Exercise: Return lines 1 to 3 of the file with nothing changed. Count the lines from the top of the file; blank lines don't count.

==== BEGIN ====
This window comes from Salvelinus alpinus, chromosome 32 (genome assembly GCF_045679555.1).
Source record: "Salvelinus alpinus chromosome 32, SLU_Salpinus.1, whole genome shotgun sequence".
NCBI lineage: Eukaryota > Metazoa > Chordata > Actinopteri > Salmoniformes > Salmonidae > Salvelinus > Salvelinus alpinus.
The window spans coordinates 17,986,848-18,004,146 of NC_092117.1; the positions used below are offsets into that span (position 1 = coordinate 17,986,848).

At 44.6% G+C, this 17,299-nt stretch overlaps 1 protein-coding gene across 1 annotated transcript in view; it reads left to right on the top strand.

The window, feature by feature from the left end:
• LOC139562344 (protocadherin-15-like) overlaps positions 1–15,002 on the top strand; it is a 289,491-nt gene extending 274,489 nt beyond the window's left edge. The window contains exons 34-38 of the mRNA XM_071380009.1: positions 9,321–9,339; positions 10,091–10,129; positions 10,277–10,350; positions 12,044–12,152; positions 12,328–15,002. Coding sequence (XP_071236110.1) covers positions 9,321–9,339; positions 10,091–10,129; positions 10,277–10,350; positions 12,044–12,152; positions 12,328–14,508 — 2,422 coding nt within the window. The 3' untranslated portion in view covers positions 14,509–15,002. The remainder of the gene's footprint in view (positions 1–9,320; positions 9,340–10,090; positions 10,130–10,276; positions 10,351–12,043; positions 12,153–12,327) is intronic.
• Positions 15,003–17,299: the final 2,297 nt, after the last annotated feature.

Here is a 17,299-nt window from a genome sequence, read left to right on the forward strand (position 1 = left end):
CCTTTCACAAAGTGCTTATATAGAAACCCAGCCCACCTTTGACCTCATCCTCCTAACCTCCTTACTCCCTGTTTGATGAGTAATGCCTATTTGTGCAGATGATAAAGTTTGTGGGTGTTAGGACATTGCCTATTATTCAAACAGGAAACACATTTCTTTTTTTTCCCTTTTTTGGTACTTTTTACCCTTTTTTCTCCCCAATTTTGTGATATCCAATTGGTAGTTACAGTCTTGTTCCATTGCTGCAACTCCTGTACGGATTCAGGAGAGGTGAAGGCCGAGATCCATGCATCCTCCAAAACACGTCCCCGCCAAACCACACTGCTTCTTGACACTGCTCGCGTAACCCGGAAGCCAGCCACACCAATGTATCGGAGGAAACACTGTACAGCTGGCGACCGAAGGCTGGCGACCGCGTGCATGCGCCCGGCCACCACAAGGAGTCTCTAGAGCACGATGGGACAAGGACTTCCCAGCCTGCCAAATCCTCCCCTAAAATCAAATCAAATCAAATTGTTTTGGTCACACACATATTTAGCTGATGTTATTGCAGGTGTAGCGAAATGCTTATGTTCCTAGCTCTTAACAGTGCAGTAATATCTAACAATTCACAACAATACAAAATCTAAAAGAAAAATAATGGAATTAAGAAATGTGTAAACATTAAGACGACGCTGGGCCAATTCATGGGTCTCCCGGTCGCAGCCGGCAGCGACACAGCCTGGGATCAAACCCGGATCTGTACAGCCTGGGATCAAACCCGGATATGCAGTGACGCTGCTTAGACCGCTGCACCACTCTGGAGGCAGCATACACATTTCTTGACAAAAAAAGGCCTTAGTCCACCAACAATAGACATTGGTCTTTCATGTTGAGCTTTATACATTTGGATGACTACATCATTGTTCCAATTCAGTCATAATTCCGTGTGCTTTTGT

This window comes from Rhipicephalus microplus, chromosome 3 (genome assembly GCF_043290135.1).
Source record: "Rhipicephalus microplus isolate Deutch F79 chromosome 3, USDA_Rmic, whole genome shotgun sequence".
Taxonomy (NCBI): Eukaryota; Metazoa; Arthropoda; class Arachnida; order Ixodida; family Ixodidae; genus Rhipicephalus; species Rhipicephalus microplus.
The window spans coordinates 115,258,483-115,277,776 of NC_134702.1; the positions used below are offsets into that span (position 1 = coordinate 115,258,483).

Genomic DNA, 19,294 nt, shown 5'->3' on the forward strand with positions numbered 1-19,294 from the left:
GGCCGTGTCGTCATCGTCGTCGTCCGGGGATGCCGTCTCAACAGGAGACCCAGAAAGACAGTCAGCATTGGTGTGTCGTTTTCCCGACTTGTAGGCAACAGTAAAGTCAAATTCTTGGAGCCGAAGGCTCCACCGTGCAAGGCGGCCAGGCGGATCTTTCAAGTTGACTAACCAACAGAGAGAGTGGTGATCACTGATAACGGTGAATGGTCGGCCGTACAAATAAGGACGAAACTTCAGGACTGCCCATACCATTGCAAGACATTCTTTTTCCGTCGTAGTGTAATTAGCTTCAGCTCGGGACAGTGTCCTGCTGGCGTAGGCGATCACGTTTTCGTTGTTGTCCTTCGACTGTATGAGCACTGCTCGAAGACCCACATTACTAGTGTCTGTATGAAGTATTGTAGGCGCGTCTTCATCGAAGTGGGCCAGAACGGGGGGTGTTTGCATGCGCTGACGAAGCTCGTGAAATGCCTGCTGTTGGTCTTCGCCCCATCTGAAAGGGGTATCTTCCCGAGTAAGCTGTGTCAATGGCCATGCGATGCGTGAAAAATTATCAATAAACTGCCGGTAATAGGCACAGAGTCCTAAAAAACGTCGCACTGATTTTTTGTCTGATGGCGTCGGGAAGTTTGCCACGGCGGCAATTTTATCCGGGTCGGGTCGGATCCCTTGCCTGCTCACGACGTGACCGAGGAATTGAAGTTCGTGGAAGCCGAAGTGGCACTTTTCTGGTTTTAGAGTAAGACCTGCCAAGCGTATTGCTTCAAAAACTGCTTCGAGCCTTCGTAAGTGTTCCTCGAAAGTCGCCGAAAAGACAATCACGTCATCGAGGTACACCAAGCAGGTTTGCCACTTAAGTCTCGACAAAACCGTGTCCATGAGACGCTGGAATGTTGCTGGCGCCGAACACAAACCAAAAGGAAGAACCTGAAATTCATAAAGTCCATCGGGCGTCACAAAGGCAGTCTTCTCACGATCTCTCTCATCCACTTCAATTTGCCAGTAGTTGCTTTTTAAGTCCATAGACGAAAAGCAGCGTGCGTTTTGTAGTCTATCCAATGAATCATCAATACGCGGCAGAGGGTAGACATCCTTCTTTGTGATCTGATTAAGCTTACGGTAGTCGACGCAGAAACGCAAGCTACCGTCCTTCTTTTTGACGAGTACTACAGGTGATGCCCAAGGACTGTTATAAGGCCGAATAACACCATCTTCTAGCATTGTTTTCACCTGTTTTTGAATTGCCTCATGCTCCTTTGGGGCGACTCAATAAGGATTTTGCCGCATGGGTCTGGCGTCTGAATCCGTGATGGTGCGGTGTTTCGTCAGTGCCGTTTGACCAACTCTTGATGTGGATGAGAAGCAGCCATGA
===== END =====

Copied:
This window comes from Salvelinus alpinus, chromosome 32 (genome assembly GCF_045679555.1).
Source record: "Salvelinus alpinus chromosome 32, SLU_Salpinus.1, whole genome shotgun sequence".
NCBI lineage: Eukaryota > Metazoa > Chordata > Actinopteri > Salmoniformes > Salmonidae > Salvelinus > Salvelinus alpinus.